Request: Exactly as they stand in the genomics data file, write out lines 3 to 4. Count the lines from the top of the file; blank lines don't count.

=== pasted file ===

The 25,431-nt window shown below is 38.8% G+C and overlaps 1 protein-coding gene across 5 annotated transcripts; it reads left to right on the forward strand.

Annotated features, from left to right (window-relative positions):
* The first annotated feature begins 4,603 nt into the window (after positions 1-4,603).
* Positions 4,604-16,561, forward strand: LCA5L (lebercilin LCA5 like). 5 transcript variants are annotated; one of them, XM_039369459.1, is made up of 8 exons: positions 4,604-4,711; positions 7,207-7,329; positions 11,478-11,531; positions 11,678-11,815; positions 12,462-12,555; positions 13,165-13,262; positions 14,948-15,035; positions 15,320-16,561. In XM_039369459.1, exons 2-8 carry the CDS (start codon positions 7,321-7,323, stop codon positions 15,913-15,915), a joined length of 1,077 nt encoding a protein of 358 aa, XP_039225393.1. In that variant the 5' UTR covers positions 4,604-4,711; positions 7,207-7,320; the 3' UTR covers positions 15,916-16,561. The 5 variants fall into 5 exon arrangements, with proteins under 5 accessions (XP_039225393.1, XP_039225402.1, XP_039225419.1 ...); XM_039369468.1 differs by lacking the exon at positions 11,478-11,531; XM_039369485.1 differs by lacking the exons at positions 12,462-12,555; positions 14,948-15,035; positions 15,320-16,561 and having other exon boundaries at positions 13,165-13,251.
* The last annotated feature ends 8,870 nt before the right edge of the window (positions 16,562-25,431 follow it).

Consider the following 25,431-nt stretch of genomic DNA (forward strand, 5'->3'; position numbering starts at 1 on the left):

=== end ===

* The first annotated feature begins 4,603 nt into the window (after positions 1-4,603).
* Positions 4,604-16,561, forward strand: LCA5L (lebercilin LCA5 like). 5 transcript variants are annotated; one of them, XM_039369459.1, is made up of 8 exons: positions 4,604-4,711; positions 7,207-7,329; positions 11,478-11,531; positions 11,678-11,815; positions 12,462-12,555; positions 13,165-13,262; positions 14,948-15,035; positions 15,320-16,561. In XM_039369459.1, exons 2-8 carry the CDS (start codon positions 7,321-7,323, stop codon positions 15,913-15,915), a joined length of 1,077 nt encoding a protein of 358 aa, XP_039225393.1. In that variant the 5' UTR covers positions 4,604-4,711; positions 7,207-7,320; the 3' UTR covers positions 15,916-16,561. The 5 variants fall into 5 exon arrangements, with proteins under 5 accessions (XP_039225393.1, XP_039225402.1, XP_039225419.1 ...); XM_039369468.1 differs by lacking the exon at positions 11,478-11,531; XM_039369485.1 differs by lacking the exons at positions 12,462-12,555; positions 14,948-15,035; positions 15,320-16,561 and having other exon boundaries at positions 13,165-13,251.